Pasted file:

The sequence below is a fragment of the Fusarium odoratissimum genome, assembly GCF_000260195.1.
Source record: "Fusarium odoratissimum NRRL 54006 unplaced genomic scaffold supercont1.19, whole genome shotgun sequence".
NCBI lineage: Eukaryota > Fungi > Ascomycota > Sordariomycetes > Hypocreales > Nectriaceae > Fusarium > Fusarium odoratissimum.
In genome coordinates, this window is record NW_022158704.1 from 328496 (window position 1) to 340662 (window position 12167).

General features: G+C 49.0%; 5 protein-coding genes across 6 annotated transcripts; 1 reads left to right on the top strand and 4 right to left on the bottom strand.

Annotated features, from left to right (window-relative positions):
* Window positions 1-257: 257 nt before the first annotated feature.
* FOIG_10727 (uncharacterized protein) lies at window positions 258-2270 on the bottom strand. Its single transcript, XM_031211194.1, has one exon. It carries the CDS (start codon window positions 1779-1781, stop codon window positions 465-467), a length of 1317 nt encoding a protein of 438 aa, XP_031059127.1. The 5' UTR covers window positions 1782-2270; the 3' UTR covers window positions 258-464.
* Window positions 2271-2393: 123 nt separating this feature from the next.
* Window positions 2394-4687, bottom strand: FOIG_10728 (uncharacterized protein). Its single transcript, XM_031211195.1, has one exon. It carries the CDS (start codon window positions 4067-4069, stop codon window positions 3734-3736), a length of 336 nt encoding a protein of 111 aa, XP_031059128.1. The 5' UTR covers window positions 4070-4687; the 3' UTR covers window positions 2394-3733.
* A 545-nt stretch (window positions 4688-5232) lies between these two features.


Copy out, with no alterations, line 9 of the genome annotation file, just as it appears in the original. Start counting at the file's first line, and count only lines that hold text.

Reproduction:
* Window positions 2271-2393: 123 nt separating this feature from the next.